The film’s story I find is very similar to The Wind Rises, as though while in essence it’s just a story of the parents of Raymond Briggs, it also tells a very broad story of the growth of England from post World War One right through the tumultuous years of World War Two and the progression of life luxuries beyond that. It does this in a very unique way to. I have seen lots of documentaries in the past regarding what happened in World War 2, but most of these have taken the form of talking about the front line, the enemy, the Battle of Britain, the blitz, other countries and the evacuation of children; however I have not ever (I think) seen a documentary or presentation of the life lived by those in London during this time. I am not saying that said things have not been done before, but they do seem pretty rare. Here, this film really shows that with mentions of the Anderson Bomb Shelters and the like, to mentions of life for those working to keep London built and even the raids of Doodlebugs. It is a very nice way to tell a story but also presents information of what England was like that at that time.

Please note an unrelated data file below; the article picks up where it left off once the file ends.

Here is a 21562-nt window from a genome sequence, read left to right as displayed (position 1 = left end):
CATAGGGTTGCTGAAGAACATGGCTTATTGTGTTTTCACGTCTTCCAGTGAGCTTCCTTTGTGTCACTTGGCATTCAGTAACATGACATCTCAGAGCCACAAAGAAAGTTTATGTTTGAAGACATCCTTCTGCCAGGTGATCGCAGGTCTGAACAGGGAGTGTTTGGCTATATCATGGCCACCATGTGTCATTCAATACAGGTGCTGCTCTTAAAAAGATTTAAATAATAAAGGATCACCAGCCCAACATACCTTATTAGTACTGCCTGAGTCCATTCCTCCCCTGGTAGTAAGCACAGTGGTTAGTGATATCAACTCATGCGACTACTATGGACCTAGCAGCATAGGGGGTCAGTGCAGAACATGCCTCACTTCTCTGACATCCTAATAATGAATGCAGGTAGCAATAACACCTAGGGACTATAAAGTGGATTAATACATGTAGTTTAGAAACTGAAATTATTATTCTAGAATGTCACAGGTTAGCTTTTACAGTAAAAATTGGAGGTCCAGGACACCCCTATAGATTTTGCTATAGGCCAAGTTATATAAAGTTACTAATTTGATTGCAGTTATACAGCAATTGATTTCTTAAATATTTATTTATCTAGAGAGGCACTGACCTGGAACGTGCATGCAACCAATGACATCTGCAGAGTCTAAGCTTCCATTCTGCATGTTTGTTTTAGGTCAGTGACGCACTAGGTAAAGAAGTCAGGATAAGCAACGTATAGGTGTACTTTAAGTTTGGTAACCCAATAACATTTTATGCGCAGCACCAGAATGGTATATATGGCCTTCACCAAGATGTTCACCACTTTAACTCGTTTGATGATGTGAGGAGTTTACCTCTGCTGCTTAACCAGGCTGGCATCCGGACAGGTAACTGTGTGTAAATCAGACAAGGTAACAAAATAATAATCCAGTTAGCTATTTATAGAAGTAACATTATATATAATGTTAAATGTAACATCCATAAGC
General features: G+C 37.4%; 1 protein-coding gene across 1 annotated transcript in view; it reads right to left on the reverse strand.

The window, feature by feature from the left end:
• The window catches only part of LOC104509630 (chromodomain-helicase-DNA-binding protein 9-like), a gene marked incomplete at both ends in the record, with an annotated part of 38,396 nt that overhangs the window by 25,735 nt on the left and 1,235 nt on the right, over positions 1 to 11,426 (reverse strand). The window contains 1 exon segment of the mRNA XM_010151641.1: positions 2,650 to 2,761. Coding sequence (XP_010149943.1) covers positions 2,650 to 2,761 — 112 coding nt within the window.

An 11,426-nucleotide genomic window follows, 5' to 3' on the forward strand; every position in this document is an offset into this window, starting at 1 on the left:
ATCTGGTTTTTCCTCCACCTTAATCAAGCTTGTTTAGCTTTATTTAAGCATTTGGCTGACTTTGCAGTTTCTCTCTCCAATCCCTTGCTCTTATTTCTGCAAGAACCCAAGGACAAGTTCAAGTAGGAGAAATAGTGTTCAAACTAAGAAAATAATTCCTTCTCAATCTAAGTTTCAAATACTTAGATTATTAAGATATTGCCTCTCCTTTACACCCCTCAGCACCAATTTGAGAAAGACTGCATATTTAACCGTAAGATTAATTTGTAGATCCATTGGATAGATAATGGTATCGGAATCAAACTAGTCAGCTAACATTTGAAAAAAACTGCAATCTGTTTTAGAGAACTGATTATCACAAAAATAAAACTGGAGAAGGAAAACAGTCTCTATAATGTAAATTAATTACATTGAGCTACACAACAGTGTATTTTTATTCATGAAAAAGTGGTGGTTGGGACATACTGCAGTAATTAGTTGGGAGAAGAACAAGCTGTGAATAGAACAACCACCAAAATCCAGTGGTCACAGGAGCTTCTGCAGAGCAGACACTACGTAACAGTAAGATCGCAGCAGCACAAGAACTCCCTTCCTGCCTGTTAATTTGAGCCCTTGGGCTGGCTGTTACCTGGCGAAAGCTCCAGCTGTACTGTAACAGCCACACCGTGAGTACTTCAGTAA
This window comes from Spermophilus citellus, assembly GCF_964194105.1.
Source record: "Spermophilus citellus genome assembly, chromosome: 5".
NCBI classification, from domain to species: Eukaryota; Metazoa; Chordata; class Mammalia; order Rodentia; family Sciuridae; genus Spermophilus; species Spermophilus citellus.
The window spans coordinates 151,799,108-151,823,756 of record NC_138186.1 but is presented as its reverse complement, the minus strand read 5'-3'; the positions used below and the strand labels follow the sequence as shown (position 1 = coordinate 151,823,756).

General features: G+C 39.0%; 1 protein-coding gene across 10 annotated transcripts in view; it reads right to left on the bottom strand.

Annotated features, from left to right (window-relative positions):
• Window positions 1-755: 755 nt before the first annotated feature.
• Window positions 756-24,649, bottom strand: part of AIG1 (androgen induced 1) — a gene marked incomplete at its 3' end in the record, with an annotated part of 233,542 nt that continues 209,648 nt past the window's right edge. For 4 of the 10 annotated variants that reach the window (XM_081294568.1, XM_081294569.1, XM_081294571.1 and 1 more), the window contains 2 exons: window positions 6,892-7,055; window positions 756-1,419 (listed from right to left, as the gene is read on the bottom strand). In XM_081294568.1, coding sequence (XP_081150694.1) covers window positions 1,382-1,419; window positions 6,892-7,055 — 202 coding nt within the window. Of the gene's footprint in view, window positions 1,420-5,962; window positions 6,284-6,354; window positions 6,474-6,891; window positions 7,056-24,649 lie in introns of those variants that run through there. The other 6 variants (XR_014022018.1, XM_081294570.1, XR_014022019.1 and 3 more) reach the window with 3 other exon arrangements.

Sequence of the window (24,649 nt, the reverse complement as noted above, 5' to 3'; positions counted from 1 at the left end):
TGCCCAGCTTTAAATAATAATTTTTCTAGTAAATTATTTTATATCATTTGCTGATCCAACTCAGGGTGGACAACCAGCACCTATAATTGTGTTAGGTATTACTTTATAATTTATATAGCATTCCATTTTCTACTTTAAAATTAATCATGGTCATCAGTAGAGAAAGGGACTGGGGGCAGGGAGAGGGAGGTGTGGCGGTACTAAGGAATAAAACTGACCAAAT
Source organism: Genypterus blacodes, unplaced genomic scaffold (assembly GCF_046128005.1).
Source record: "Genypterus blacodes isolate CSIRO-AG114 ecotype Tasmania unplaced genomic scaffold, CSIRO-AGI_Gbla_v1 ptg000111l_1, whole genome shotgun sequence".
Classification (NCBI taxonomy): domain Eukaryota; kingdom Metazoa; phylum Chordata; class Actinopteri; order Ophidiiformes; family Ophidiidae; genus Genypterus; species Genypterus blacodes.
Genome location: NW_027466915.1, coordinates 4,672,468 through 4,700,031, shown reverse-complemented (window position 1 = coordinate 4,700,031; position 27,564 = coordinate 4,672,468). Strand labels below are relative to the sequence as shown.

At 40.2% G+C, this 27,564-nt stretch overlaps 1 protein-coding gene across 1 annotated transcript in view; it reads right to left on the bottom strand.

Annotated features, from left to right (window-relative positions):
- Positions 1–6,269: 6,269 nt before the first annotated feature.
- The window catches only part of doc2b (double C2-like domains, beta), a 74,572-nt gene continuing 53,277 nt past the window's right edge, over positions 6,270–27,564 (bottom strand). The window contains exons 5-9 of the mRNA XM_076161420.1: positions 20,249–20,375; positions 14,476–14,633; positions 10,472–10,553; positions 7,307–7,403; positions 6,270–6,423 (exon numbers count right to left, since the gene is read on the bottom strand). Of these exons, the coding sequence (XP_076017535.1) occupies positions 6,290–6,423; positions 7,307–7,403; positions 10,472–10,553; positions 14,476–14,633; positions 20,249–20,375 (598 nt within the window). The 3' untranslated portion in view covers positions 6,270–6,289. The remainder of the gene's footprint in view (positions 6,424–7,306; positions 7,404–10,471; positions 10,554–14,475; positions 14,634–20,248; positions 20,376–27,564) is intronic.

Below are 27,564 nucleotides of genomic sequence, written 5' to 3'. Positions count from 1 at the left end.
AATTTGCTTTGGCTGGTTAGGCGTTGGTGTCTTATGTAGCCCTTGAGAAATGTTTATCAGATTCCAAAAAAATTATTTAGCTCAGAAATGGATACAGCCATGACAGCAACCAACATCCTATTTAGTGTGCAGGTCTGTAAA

While all this is going on of course, we get a real glimpse of the lives of Ethel and Ernest. The film does have some great cast members and features some cameos from people at the time presented in their original format, but this film really does work to show us what these two were like by making them the front-runner of every scene. But while it may be an idyllic life for those of a similar situation, there is a minor level of conflict between the two. Ernest for example is very much a working class man. He works hard because he knows he has to and is good at his job. He loves Ethel a lot, and even uses his manual labour skills to good use in improving their lives in any way he can; he is very much a working class hero. Ethel meanwhile comes from a more upper class background, although this is only shown in what she used to do for a living. This background though very much impacts her way of thinking, and though while their lives appear very much in similar vain to that of the average working class family, she genuinely believes she is not Working Class. This conflict between the two remains throughout, and while although this causes tension between the two-way of thoughts, they are less hostile, more just ways of thinking. In reality they are two very different people and share no real commonality in belief. This continues further when Raymond grows up, starts acting more like a teenager, a rebel against the old-fashioned views and respects. This causes Ethel to look at her son differently as he changes like a changed world, growing his hair out, not looking for a normal ‘job’, going down a different route, not buying a ‘house’ and of course not being able to provide her with a grandchild. It really shows the change in respects over time as though back when they were young; Raymond’s choices would not have stood up to anyone, but now the world is more free it goes against those older respects and really delivers home in a very presentable and obvious way the difference between the old and young generations.